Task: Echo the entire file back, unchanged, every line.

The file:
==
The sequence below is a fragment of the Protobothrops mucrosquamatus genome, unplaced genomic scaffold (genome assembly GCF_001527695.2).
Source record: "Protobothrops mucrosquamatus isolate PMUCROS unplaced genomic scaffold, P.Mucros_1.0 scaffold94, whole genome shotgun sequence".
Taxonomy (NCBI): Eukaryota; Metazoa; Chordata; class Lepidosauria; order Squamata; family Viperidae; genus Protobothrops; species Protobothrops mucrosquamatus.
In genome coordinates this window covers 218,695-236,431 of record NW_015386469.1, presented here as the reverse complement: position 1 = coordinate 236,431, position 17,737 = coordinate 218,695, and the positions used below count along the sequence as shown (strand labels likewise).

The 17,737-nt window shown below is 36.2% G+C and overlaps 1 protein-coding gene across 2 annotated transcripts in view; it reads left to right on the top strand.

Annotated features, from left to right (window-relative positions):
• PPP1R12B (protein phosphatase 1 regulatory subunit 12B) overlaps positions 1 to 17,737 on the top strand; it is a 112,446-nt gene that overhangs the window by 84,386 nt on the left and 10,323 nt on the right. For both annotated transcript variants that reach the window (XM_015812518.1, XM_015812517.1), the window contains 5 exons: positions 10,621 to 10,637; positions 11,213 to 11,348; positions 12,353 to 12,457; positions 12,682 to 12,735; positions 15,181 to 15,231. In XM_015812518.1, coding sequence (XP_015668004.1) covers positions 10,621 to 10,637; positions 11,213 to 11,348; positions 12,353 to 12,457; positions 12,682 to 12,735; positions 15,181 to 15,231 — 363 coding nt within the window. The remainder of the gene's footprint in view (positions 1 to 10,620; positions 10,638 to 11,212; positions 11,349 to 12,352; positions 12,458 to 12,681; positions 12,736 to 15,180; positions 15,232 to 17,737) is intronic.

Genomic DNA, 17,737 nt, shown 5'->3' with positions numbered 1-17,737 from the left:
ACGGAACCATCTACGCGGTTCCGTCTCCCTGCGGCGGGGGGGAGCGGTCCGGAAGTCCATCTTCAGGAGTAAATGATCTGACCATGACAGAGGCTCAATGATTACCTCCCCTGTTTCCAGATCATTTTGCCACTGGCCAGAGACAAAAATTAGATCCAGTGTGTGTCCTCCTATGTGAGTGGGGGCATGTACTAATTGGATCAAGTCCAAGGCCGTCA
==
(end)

The sequence below is a fragment of the Protobothrops mucrosquamatus genome, unplaced genomic scaffold (genome assembly GCF_001527695.2).
Source record: "Protobothrops mucrosquamatus isolate PMUCROS unplaced genomic scaffold, P.Mucros_1.0 scaffold94, whole genome shotgun sequence".
Taxonomy (NCBI): Eukaryota; Metazoa; Chordata; class Lepidosauria; order Squamata; family Viperidae; genus Protobothrops; species Protobothrops mucrosquamatus.
In genome coordinates this window covers 218,695-236,431 of record NW_015386469.1, presented here as the reverse complement: position 1 = coordinate 236,431, position 17,737 = coordinate 218,695, and the positions used below count along the sequence as shown (strand labels likewise).

The 17,737-nt window shown below is 36.2% G+C and overlaps 1 protein-coding gene across 2 annotated transcripts in view; it reads left to right on the top strand.

Annotated features, from left to right (window-relative positions):
• PPP1R12B (protein phosphatase 1 regulatory subunit 12B) overlaps positions 1 to 17,737 on the top strand; it is a 112,446-nt gene that overhangs the window by 84,386 nt on the left and 10,323 nt on the right. For both annotated transcript variants that reach the window (XM_015812518.1, XM_015812517.1), the window contains 5 exons: positions 10,621 to 10,637; positions 11,213 to 11,348; positions 12,353 to 12,457; positions 12,682 to 12,735; positions 15,181 to 15,231. In XM_015812518.1, coding sequence (XP_015668004.1) covers positions 10,621 to 10,637; positions 11,213 to 11,348; positions 12,353 to 12,457; positions 12,682 to 12,735; positions 15,181 to 15,231 — 363 coding nt within the window. The remainder of the gene's footprint in view (positions 1 to 10,620; positions 10,638 to 11,212; positions 11,349 to 12,352; positions 12,458 to 12,681; positions 12,736 to 15,180; positions 15,232 to 17,737) is intronic.

Genomic DNA, 17,737 nt, shown 5'->3' with positions numbered 1-17,737 from the left:
ACGGAACCATCTACGCGGTTCCGTCTCCCTGCGGCGGGGGGGAGCGGTCCGGAAGTCCATCTTCAGGAGTAAATGATCTGACCATGACAGAGGCTCAATGATTACCTCCCCTGTTTCCAGATCATTTTGCCACTGGCCAGAGACAAAAATTAGATCCAGTGTGTGTCCTCCTATGTGAGTGGGGGCATGTACTAATTGGATCAAGTCCAAGGCCGTCA